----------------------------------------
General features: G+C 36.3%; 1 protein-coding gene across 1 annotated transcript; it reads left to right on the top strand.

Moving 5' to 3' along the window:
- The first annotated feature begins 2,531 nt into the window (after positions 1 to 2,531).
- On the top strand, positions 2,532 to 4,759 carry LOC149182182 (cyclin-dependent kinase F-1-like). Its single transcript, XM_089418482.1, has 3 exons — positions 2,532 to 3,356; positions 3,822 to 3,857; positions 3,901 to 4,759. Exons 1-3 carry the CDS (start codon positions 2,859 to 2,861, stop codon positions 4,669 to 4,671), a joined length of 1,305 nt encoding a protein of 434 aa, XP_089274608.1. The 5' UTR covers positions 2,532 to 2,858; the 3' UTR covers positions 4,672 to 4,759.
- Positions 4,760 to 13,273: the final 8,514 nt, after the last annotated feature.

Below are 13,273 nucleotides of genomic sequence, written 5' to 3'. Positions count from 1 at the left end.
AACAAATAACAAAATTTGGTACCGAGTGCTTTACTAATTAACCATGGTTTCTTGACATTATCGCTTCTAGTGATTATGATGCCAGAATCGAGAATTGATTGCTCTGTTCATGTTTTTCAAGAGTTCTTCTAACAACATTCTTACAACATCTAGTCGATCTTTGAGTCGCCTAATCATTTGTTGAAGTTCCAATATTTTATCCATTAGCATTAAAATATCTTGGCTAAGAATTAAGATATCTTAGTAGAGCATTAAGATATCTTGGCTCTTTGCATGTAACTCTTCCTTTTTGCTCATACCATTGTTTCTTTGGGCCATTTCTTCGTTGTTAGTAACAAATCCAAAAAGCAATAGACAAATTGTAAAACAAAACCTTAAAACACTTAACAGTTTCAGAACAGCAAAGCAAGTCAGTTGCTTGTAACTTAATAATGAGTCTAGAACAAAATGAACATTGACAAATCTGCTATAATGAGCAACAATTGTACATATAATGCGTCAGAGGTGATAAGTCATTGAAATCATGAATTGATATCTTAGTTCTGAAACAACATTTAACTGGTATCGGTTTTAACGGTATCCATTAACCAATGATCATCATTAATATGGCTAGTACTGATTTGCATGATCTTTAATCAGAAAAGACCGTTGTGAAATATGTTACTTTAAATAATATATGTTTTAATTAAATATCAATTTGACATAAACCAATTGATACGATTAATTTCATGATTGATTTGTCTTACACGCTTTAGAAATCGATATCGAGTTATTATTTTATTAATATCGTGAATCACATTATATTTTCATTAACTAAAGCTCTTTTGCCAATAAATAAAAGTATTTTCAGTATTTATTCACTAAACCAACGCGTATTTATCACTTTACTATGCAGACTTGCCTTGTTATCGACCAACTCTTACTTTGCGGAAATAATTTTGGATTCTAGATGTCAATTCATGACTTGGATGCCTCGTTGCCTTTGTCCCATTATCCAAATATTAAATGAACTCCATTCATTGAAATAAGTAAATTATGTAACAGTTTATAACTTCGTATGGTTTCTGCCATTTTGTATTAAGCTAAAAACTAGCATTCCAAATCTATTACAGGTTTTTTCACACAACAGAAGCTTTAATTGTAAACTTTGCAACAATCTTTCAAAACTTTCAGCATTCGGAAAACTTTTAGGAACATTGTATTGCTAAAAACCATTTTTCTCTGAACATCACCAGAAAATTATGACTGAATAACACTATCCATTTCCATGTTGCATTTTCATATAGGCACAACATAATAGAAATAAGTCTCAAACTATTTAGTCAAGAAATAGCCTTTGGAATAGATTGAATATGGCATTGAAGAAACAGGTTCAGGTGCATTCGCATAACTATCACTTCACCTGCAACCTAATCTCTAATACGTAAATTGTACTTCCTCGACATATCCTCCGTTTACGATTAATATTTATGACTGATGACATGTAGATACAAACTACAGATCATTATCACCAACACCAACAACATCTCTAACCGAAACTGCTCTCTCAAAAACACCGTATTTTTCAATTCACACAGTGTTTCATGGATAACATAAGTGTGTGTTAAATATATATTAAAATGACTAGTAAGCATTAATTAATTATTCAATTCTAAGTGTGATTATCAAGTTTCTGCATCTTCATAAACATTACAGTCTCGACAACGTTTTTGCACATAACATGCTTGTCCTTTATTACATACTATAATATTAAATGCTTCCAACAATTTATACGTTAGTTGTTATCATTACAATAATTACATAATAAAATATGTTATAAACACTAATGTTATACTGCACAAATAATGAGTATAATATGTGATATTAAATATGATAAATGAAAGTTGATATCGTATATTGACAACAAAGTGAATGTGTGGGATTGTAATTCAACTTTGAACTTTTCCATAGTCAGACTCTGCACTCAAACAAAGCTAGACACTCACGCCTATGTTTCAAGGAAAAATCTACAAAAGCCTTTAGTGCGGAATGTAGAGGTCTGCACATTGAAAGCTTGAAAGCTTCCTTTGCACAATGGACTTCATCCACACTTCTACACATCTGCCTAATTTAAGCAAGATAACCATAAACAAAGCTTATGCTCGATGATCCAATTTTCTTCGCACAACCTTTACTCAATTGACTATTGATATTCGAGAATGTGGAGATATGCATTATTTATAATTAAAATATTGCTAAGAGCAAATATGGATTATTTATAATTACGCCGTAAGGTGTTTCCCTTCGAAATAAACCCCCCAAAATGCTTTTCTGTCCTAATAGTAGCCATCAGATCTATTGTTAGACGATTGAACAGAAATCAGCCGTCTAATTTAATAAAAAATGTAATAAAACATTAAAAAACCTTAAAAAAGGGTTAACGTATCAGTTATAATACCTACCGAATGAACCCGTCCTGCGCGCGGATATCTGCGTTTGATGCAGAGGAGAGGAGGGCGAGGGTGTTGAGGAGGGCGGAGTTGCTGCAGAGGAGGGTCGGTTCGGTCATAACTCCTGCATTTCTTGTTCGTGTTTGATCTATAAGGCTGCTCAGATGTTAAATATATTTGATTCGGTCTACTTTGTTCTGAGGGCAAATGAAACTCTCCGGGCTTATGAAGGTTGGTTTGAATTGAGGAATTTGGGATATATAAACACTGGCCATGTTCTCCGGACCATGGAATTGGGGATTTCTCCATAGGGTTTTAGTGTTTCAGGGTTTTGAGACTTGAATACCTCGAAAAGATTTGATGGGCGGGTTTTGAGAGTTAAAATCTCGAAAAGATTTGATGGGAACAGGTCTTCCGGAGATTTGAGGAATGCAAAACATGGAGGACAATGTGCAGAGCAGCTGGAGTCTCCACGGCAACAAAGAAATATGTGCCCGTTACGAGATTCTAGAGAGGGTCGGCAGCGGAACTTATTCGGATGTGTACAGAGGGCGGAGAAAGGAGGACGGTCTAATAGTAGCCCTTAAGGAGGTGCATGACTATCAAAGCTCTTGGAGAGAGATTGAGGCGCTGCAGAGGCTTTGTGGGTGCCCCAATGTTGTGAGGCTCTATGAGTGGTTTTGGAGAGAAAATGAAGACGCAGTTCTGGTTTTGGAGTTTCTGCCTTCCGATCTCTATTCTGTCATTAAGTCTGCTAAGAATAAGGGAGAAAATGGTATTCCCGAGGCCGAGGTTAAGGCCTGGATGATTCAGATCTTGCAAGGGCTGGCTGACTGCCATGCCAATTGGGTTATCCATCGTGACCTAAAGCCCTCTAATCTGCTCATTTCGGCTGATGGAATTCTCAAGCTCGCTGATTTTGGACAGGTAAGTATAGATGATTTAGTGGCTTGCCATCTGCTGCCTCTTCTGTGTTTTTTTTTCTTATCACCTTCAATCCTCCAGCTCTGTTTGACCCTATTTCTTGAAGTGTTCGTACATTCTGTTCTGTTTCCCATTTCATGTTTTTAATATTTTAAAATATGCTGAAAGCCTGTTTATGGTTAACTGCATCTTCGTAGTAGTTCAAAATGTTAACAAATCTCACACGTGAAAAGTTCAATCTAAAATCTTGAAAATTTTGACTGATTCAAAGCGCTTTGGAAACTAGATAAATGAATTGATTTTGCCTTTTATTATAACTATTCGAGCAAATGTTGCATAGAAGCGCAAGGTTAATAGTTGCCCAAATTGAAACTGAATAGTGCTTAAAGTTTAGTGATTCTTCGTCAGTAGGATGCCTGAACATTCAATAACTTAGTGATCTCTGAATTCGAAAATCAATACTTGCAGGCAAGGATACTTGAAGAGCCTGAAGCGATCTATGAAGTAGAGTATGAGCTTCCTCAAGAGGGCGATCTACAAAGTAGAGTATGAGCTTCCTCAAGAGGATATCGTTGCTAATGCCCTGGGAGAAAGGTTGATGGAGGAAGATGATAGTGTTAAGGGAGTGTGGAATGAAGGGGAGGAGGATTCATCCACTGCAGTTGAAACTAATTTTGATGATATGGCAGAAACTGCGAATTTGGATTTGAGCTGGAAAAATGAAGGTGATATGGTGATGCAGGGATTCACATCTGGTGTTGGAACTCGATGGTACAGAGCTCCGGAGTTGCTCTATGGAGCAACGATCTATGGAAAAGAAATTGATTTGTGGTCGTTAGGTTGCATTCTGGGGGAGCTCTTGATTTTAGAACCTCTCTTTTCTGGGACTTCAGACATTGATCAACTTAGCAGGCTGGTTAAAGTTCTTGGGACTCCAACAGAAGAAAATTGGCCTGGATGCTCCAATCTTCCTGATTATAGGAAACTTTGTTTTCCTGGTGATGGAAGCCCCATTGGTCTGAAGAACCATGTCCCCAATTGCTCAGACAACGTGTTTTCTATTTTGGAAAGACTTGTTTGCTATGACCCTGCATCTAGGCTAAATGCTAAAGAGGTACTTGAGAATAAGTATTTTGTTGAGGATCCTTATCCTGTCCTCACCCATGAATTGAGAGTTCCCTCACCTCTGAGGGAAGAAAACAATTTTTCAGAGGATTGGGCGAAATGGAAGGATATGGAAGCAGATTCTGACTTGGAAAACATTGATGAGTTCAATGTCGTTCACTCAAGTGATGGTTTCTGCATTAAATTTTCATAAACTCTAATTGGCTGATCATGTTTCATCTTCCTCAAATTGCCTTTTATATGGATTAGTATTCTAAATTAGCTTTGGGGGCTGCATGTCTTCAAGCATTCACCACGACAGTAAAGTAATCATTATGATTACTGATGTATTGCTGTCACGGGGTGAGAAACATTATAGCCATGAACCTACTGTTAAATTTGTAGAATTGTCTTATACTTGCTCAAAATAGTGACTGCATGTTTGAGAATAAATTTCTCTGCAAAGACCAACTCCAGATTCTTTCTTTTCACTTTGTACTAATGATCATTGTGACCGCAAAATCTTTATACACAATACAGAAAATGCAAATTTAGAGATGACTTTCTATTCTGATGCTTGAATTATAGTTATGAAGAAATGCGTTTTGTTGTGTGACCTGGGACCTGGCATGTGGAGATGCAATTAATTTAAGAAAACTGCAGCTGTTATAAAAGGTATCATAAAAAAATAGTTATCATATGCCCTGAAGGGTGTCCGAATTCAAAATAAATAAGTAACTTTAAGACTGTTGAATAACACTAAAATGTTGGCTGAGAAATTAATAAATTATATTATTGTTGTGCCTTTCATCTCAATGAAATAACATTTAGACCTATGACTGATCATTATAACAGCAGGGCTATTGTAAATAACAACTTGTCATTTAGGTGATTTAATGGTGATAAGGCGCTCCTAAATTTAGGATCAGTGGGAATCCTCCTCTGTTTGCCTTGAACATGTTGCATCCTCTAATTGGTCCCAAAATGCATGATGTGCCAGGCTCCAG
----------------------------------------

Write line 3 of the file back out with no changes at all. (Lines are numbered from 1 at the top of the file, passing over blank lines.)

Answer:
- The first annotated feature begins 2,531 nt into the window (after positions 1 to 2,531).